Some things you are able to control. Others are completely beyond your control and that can be extremely unsettling for people, including those in charge of making sure businesses operate effectively. Just three years after the COVID pandemic struck, who would have envisioned the world once again in such turmoil? War in Ukraine. War in Israel which could impact the entire Middle East. Ongoing inflation. The UAW on strike.
Trucking companies need to closely monitor geopolitical, as well as domestic developments and be prepared to adapt to changing market conditions. Risk management, efficient logistics, and financial planning are key strategies for mitigating any impacts. But what needs to take a front seat for fleet managers is ongoing preventive and predictive maintenance.
The challenges fleets face:
- Fuel prices – Conflict in the Middle East, such as in Israel, often leads to increased oil prices which definitely impacts the operational expenses of trucking fleets and reduces profitability, since diesel is one of the main costs fleets have to deal with.
- Global supply chain disruptions – Conflicts in regions like Ukraine can disrupt supply chains. Delays and disruptions in trade routes affect the availability of goods that need to be transported. This will also impact the scheduling and operations of trucking companies.
- National security concerns – Global insecurity often ends up creating an increase in regulations and security measures, specifically on transportation networks, which could lead to delays, extra paperwork, and added compliance costs.
- Fleet maintenance and safety – This is something that every fleet manager is concerned with every day; but during times such as this, fleets may need to invest in additional safety and security measures. That, in turn, can increase operational expenses.
This doesn’t even start to address the ongoing issues of driver and tech shortages, component and parts shortages, reduced allocation of new trucks, and upcoming regulations that will change what trucks can operate where. What is clear is that fleet managers have a lot to consider. That’s why doing whatever they can to keep the vehicles running safely, effectively, and in compliance is so vital.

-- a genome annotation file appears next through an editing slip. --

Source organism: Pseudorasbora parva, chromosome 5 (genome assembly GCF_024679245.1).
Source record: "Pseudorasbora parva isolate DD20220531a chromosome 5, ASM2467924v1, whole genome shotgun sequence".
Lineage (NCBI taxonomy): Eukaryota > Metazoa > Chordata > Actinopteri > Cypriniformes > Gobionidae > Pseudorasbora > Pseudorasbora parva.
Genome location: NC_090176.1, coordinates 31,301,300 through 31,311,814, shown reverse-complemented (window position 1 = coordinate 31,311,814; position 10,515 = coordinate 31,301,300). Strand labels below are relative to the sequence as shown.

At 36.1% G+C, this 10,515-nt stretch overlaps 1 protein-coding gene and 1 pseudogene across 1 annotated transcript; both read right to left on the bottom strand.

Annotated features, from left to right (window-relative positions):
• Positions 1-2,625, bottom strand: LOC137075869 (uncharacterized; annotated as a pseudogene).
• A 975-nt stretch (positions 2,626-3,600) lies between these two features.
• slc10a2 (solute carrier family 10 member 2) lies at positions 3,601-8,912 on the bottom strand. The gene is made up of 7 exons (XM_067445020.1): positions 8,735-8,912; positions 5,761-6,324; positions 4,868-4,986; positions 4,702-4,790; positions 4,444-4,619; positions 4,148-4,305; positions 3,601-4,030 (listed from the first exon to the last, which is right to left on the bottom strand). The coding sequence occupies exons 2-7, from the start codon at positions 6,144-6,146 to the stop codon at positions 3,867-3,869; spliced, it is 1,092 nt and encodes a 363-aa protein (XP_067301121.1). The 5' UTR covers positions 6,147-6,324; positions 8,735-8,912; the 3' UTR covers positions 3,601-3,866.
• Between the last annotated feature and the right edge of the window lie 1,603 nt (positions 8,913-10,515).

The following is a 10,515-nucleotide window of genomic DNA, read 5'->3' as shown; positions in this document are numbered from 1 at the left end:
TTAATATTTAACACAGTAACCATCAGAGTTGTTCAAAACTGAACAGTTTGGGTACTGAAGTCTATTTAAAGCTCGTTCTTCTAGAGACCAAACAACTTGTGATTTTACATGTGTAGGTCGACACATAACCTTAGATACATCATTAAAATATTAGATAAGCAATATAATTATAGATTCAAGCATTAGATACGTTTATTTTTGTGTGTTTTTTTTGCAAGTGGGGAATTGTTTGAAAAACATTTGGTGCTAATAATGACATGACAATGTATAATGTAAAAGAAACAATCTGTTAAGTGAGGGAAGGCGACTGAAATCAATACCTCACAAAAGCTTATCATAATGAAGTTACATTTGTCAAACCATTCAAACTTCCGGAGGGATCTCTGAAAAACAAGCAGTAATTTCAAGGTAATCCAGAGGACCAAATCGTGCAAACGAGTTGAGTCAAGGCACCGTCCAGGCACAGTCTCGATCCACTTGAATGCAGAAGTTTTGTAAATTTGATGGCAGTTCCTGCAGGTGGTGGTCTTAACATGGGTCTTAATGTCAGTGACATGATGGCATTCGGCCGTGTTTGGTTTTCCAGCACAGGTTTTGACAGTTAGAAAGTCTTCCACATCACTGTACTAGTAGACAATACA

How do PMs and predictive maintenance mitigate the potential damage?
The role truck fleets play in times of global turmoil was really clear during COVID, when the U.S. and the world relied on fleets to deliver critically needed supplies, from medical supplies to food to toilet paper. It’s clear that role continues during any time of upheaval. It would be impossible to keep vehicles in optimal shape without robust preventive and predictive maintenance practices.
Preventive maintenance, the scheduled inspection and repair cycles, is intended to keep trucks in top, road-ready condition. Predictive maintenance uses data and technology to forecast when maintenance will be needed, letting fleets prepare for what may come next. The benefits for fleets are clear:
- Reducing downtime – Any vehicle taken off the road negatively impacts the company’s bottom line. But during global upheaval, it’s not just the company that suffers. Times like these lead to increased demands on truck fleets to meet critical needs. By instituting ongoing PMs and predictive maintenance practices, fleets can minimize unexpected breakdowns. Plus, with the difficulties in acquiring new trucks, fleets are able to extend the life of their existing assets through ongoing maintenance.
- Controlling costs – Economic uncertainty prevails today, even without the global conflicts. So, the less spent on costly repairs and parts helps the company better manage its working capital. By working on and fixing small, manageable issues, companies can avoid those costly and time-consuming breakdowns. This is what preventive maintenance does, by identifying and addressing potential issues before they expand into major problems. Predictive maintenance can provide the information necessary to ensure that parts replacements are on-hand to handle any potential issues. Predictive maintenance is invaluable when it comes to extending a truck’s lifespan.
- Ensuring safety and compliance – Safety is top of mind for every fleet, every day – that is especially true during challenging times. On top of that, increasing regulations require that every vehicle be in compliance and that can only be ensured by regularly scheduled preventive maintenance that not only reduces downtime, but also reduces the risk of accidents. Predictive maintenance is extremely useful since it can provide insights into component wear and tear, enabling timely replacements.
- Better decision-making – Predictive maintenance is key to making the best decisions. This does mean that fleets do need to invest in the technology that makes predictive maintenance possible, but that investment will pay for itself in the long run. In times of turmoil, the ability to make data-driven decisions (rather than guesswork) is vital. Fleet managers that can access accurate, real-time information on each vehicle in the fleet can then adapt quickly to changing circumstances.
Obviously, having our fleets running safely, effectively, on time, and in compliance won’t in and of itself change the situations on the ground (from war to strikes to natural disasters to economic volatility). However, the value of knowing that fleets will be ready to deliver what is needed when it is needed can’t be overstated.